You'll need to get mpf-examples first, then make a few tweaks to the demo_man config before you can test.

# clone mpf-examples repo
git clone -b 0.56.x ~/mpf-git/mpf-examples

# switch to the demo_man configs folder
cd ~/mpf-git/mpf-examples/demo_man/config/

From here, you'll need to edit two files. How you do this is up to you, but if you're relatively new the easiest way is probably to use nano from the command line. Simply run nano filename.yaml to open the file.

First, open hardware.yaml and page down towards the bottom. In the sound_system: section towards the bottom, change the enabled: false line to enabled: true

If using nano, push Control-X to exit, Y to save. Then open the config.yaml file to turn on BCP. At the top of the file, you'll see the bcp: section. Simply comment out the connections: None line by placing a # in front of it, like this: # connections: None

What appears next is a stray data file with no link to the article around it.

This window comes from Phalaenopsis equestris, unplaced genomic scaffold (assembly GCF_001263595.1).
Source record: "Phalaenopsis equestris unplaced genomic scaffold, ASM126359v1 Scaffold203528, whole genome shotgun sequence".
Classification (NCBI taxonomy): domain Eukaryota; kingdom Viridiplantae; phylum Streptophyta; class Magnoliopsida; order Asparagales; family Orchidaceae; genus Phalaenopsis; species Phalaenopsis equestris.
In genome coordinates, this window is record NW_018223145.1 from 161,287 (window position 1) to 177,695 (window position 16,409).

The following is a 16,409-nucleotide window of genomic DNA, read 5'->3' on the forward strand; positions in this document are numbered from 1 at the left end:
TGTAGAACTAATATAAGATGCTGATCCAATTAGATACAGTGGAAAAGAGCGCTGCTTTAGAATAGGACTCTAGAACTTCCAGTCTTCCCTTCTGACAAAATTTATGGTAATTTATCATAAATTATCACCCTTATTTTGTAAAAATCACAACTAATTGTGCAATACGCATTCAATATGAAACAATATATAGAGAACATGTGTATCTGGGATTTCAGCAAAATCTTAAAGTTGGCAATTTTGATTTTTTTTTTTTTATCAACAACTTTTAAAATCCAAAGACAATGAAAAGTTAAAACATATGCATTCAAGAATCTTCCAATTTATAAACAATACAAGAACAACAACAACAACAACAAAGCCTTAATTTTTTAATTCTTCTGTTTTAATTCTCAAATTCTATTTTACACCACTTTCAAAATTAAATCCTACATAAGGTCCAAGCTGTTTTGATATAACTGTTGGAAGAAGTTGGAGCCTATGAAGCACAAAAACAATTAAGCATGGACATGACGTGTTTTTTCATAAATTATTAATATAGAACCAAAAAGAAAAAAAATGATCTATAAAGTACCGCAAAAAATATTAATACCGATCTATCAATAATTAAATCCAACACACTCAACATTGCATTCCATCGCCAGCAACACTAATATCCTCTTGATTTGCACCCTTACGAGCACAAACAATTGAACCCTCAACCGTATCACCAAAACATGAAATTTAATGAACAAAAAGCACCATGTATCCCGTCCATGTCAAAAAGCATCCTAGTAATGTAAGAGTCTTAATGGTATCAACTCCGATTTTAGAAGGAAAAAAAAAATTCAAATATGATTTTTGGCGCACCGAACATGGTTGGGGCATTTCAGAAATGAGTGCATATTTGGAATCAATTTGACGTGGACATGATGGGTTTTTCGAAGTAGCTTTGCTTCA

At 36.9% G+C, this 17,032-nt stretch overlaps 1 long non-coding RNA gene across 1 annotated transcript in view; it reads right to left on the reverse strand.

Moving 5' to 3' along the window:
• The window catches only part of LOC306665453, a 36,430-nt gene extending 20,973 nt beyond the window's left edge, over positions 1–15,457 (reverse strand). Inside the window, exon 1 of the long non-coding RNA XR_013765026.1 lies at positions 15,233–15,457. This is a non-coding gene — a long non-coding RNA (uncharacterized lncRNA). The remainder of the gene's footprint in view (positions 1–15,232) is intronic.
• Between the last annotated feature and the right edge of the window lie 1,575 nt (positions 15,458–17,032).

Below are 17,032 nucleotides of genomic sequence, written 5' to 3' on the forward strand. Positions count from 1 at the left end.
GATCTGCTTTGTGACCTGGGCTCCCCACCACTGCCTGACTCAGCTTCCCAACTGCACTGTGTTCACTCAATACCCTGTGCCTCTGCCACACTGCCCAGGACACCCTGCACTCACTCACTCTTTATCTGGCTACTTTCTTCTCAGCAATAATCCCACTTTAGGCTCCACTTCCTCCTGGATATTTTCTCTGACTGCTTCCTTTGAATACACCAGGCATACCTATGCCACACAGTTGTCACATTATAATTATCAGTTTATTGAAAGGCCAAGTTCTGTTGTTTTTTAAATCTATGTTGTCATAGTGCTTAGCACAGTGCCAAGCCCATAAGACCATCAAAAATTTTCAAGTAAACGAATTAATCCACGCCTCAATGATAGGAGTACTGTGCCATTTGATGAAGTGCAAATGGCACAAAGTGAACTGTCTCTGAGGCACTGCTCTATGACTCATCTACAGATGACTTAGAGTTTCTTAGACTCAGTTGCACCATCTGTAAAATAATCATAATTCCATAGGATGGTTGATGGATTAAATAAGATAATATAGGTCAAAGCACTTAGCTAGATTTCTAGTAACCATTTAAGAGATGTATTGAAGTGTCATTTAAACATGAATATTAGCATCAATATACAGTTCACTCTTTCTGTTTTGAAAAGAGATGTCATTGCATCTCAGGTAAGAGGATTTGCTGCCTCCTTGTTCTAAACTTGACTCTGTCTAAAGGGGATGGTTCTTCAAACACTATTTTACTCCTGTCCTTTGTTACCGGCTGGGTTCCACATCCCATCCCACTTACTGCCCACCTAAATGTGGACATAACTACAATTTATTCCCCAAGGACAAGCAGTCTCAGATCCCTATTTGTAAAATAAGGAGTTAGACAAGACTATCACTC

To run the test, ensure your virtual environment is activated (it should be since you added it to your bash profile) and that you have a display connected.

Note: If you're connected via SSH, you'll need to specify which display should be used. The default is 0, but your configuration might be different. To do this, simply run the following command. Remember - you only need to do this if you're not using the local console, either directly or via VNC. (You can also add this to your .bashrc file if you want it to be set each time you log in):

# set default display for windowed apps
export DISPLAY=:0
To test MPF with the demo-man game, follow these steps:

# Switch to demo-man directory
cd ~/mpf-git/mpf-examples/demo_man

# start MPF
mpf both -X

You should see MPF run, and the demo-man DMD animations running. If you do, you're in good shape!

To test the media controller to ensure it works, you can switch to the mc_demo folder and run MPF.

# switch to mc_demo directory
cd ../mc_demo

# start MPF
mpf both -X

You can step left and right through the slides to see animations and videos. You can also test audio here by listening for sounds during slide transitions.

Now that MPF is working on the Raspberry Pi, there are steps to take to tweak the device itself and harden it for use in the machine. Those are A) not fully known and B) outside the scope of this page, but as information becomes available, it can be added.